• Conflict over purpose – This is a difficult workplace conflict which needs open and honest discussion. Both sides learn through the discussions even though they do not know the purpose of the particular project. They may be able to compromise or chose one purpose over the other. Both the conflicting sides are to agree on a mutual purpose so that they can make definite plans to go ahead on the project.
  • Conflict over values – A conflict over principles of life is the most emotional of all conflicts. While an employee can have respect for another employee who has different values, he will not change his own values. In this type of conflict there is no flexibility available. Hence resolving of such conflicts is the most difficult.

Types of workplace conflicts

Fig 1 Types of workplace conflicts

Workplace conflict is an inevitable part of the work environment.  A study has found that an overwhelming majority of employees (around 85 %) at all the levels experience conflict to some degree. While workplace conflict is a normal part of any organizational setting, the challenge of conflict lies in how one chooses to deal with it. Concealed, avoided or otherwise ignored, workplace conflicts are likely to aggravate only. They grow into resentment, create withdrawal or cause factional infighting within the organization. If the workplace conflicts are left unresolved, they can disrupt the organizational peace, productivity, sap morale, and even cause some good employees to quit.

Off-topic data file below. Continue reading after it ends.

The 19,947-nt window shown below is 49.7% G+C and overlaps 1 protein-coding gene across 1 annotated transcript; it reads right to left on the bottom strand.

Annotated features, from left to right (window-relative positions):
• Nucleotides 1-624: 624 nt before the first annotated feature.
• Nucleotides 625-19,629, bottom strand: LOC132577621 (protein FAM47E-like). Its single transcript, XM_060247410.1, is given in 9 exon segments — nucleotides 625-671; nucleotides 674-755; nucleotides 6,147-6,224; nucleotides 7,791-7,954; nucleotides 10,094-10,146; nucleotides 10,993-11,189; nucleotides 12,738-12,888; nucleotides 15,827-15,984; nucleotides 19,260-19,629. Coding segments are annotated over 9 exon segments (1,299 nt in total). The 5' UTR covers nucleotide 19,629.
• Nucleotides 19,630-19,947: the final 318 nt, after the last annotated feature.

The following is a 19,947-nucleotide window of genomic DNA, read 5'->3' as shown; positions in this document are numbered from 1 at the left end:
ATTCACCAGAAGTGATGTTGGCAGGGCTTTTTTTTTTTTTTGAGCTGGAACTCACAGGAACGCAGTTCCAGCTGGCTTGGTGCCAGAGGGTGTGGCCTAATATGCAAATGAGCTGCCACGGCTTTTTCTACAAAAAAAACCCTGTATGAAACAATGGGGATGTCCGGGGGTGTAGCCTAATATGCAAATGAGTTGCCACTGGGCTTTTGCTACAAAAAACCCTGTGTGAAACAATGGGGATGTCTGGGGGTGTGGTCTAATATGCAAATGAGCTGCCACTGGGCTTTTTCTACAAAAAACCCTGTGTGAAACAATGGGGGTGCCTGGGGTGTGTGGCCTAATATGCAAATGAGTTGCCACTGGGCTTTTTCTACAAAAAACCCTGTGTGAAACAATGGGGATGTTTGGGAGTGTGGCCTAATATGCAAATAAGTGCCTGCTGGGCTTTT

Workplace conflicts are inevitable. They happen whenever there are employees in the organization with different expectations. They happen when personalities clash, when team members perceive interference from one another, when employees feel unable to progress due to the actions of other employees.

A workplace conflict involves an ongoing situation, unlike a dispute, which is a one-off incident. If a dispute goes unresolved, it can cause a conflict situation. This state of affairs, if left unresolved, can escalate quickly and create a potentially dangerous workplace situation. This makes conflict management critical, whether avoiding arguments, disputes, lasting conflict or ultimately, litigation.

Initially a dispute between one or more employees, without resolution, may cause an uncomfortable working environment, characterized by gossip and rumour, an awkward atmosphere and non-cooperation between team members. This in turn can lead to further dispute in the form of arguments and complaints. At this point others may become involved and take sides. Incidents escalate and tension rises. This is now a conflict situation. The passing of blame becomes a formal complaint and the employees are increasingly non-productive as all their energy is directed towards the conflict.